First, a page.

Dramatic communication and reinterpretation of history is needed when redefining architectural and artistic relationships in design. The Contentious heritage strand of Continuity in Architecture addresses the negative histories of the built environment and focuses on how we can incorporate those histories in the development of a new design. Encouraged by this, I chose to base my thesis on the representation of foreign identities in Manchester’s urban fabric after looking into the issues surrounding institutional discrimination of “foreign” bodies in Manchester. After researching stories of minority communities in Manchester, I chose base my project around Manchester’s Italian community due to their positive integration into Manchester in the late 1800’s, the clear discrimination they felt during the war (forced internment of innocent citizens because of an action outside of their control), and the devolution of the community since. The rich architectural composition of Manchester’s Aytoun street was selected for experimentation. It was concluded that communication and education are necessary components in understanding the extent of British heritage and history. This was translated into architectural spaces through drawing, painting, and stitching. Through this process, a collection of buildings emerged.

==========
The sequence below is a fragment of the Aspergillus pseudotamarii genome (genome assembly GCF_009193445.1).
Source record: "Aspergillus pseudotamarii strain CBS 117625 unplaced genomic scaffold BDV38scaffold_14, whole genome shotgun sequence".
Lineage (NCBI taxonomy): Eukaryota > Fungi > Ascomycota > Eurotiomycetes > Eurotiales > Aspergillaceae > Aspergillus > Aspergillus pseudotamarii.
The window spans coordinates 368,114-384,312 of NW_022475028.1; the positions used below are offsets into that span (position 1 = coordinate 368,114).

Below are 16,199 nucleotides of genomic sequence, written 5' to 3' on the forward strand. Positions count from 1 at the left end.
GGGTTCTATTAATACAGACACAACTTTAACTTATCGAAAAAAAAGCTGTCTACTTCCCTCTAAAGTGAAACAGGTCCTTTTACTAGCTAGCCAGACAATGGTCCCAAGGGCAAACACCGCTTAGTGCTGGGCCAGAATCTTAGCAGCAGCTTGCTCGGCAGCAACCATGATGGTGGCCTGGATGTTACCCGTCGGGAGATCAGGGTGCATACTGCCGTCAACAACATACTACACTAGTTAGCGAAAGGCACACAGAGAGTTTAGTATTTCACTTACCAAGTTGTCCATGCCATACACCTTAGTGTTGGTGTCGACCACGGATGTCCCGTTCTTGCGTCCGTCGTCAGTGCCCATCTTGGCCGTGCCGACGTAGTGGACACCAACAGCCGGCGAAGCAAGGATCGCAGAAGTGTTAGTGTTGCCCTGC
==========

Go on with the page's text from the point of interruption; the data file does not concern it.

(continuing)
This thesis project comments on the importance of memorialising tragedy, educating others about the negative aspects of history, and the importance of using that education to move forward.